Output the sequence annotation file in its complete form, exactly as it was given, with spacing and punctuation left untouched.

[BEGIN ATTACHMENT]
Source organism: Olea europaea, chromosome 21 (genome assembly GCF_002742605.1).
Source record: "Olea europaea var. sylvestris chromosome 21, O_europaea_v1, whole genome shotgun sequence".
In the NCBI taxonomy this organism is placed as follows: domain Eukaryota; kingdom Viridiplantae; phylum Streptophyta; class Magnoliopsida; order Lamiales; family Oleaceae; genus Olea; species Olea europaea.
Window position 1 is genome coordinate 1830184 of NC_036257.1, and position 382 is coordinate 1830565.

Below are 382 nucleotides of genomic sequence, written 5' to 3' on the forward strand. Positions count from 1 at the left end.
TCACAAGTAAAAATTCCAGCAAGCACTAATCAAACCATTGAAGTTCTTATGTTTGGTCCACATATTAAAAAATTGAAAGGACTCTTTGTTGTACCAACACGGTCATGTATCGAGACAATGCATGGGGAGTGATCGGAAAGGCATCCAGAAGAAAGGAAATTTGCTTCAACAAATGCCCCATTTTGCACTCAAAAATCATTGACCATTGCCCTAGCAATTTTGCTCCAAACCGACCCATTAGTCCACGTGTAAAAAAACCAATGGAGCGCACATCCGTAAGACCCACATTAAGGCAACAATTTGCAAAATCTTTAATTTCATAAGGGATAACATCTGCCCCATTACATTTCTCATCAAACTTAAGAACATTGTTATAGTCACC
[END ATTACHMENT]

Source organism: Olea europaea, chromosome 21 (genome assembly GCF_002742605.1).
Source record: "Olea europaea var. sylvestris chromosome 21, O_europaea_v1, whole genome shotgun sequence".
In the NCBI taxonomy this organism is placed as follows: domain Eukaryota; kingdom Viridiplantae; phylum Streptophyta; class Magnoliopsida; order Lamiales; family Oleaceae; genus Olea; species Olea europaea.
Window position 1 is genome coordinate 1830184 of NC_036257.1, and position 382 is coordinate 1830565.

Below are 382 nucleotides of genomic sequence, written 5' to 3' on the forward strand. Positions count from 1 at the left end.
TCACAAGTAAAAATTCCAGCAAGCACTAATCAAACCATTGAAGTTCTTATGTTTGGTCCACATATTAAAAAATTGAAAGGACTCTTTGTTGTACCAACACGGTCATGTATCGAGACAATGCATGGGGAGTGATCGGAAAGGCATCCAGAAGAAAGGAAATTTGCTTCAACAAATGCCCCATTTTGCACTCAAAAATCATTGACCATTGCCCTAGCAATTTTGCTCCAAACCGACCCATTAGTCCACGTGTAAAAAAACCAATGGAGCGCACATCCGTAAGACCCACATTAAGGCAACAATTTGCAAAATCTTTAATTTCATAAGGGATAACATCTGCCCCATTACATTTCTCATCAAACTTAAGAACATTGTTATAGTCACC